The end of TPP could herald a new era in US-China relations

Protesters hold placards against the Trans-Pacific Partnership (TPP) during a rally on the sidelines of the Asia-Pacific Economic Cooperation (APEC) Summit in Lima on November 18, 2016.
Rodrigo Buendia | AFP | Getty Images

President-elect Donald Trump took to YouTube late Monday to announce his intention make the U.S. withdrawal from the Trans-Pacific Partnership (TPP) a priority for his 100 first days in office. The announcement raised concerns in Japan, Canada and Mexico, but made Chinese officials hopeful.

CNBC takes a look at some of the big issues surrounding the announcement.

What’s TPP?

The Trans-Pacific Partnership is a trade deal between 12 Pacific countries, including the U.S., Japan, Mexico, Canada and Australia. They concluded negotiations about a year ago and were supposed to ratify it by February of 2018. The announcement of President-elect on Monday means that the deal will not be implemented.

"It basically means that TPP is dead," Fredrik Erixon, director of the European Centre for International Political Economy, told CNBC via email.

"It was an initiative to coordinate all the existing U.S. Free Trade Agreements, and then with new additions like Japan. The entire economic rationale for TPP falls flat without the U.S. as participant," he added.

What does this mean for U.S.-foreign relations?

Apart from withdrawing from TPP, President-elect Trump wants to renegotiate the terms of a trade agreement with Mexico and Canada, which is already in implementation. The so-called (North American Free Trade Agreement) has led to a four-fold increase in U.S. trade volume with Canada and Mexico since it was implemented in 1994.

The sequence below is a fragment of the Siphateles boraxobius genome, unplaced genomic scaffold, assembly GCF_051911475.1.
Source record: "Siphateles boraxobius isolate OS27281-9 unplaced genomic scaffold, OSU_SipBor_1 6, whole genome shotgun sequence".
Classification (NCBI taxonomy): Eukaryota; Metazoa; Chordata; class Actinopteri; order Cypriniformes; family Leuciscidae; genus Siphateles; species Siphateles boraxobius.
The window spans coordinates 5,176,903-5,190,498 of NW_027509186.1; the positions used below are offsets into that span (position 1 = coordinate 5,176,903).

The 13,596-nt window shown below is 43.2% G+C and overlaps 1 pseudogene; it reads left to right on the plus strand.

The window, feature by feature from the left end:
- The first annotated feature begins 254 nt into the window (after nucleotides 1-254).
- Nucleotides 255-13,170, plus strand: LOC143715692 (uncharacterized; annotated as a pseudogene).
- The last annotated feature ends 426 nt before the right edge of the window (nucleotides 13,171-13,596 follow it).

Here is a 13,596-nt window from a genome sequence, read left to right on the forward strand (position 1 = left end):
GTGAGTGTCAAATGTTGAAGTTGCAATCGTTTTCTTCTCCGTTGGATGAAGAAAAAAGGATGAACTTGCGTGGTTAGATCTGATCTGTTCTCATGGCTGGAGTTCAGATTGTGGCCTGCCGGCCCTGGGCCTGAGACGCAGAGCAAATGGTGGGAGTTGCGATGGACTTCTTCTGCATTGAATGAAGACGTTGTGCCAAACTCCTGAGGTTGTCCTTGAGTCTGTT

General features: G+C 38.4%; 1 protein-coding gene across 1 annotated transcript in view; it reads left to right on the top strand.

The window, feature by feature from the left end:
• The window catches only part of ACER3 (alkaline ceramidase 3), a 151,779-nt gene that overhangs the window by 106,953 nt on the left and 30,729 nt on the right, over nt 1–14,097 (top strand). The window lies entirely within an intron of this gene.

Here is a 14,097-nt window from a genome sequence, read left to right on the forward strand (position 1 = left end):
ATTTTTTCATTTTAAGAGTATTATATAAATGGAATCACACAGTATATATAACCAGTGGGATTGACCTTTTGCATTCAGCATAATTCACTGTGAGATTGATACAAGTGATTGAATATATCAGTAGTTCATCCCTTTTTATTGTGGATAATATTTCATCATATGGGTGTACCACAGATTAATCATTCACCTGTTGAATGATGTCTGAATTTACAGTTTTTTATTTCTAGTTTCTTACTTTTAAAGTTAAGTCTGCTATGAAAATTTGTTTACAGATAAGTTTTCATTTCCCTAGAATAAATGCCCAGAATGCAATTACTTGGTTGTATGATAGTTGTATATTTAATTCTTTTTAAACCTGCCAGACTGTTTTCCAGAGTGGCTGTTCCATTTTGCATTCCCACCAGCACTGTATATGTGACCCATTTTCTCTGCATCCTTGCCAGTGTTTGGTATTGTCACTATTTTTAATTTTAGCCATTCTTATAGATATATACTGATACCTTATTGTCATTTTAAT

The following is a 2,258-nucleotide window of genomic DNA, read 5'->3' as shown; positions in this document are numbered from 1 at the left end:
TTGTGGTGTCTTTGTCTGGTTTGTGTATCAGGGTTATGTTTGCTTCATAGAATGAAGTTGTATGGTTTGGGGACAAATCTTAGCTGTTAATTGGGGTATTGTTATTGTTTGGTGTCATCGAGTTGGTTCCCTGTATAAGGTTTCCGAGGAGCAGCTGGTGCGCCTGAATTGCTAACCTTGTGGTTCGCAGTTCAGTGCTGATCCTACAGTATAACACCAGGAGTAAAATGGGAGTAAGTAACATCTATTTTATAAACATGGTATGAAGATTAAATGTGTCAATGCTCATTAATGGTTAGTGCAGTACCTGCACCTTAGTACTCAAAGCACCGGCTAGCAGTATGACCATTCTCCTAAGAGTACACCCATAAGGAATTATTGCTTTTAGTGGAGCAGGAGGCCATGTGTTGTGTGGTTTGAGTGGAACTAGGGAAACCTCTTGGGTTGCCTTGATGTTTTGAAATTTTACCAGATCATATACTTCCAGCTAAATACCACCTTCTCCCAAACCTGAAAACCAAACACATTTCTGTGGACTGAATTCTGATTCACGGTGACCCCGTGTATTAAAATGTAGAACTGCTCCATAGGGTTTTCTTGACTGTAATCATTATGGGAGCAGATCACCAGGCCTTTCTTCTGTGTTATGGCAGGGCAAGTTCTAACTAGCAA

"A Trump presidency looks set to anger a lot of countries in the world with its trade policy. There are no one-way gains in trade and good trade deals need to advance benefits for all sides. Trump's America first rhetoric is profoundly incompatible with good trade deals," Erixon added.

TPP was also the base for a trade deal which has been negotiated between the U.S. and the EU, the so-called Transatlantic Trade and Investment Partnership (). However, without TPP, the deal with the EU is going nowhere.

"TTIP is not going to happen," Alicia García-Herrero, senior fellow at the Bruegel think tank told CNBC over the phone.

She added that this will in turn make Europe more receptive to trade proposals from China to avoid being isolated.

Could a US-China deal be in the making?

Chinese officials have recently proposed their economy as the best replacement opportunity for the U.S. as it withdraws from TPP.

"China will not shut the door to the outside world but will open it even wider," President Xi Jinping of China told business leaders at an Asian-Pacific summit last weekend, the Financial Times reported.

"I hope the two sides will work together to focus on co-operation, manage our differences, and make sure there is a smooth transition in the relationship and that it will continue to grow," he added regarding the future relationship with the U.S.

According to Stephen Orlins, from the National Committee on United States-China Relations, it is easy to see how a trade deal with China could be an option for President-elect Donald Trump.

"I think what happens is bilateral negotiations between the United States and China," Orlins told CNBC.

He added that the potential appointment of Wilbur Ross "who is an investor in the steel industry" as secretary of commerce, would make steel "a very important part of U.S. China negotiations on the trade level."

What about Canada?

The past few weeks haven't given much good news to trade officials in Canada. Its trade deal with the European Union was perilously close to failure. The U.S. wants to withdraw from TPP and renegotiate NAFTA. This leads Prime Minister Justin Trudeau with few options.

"Canada has to stay close to the US because it is its biggest market. But then it should accelerate its policy to diversify its trade with other parts the world, including China," Erixon added.

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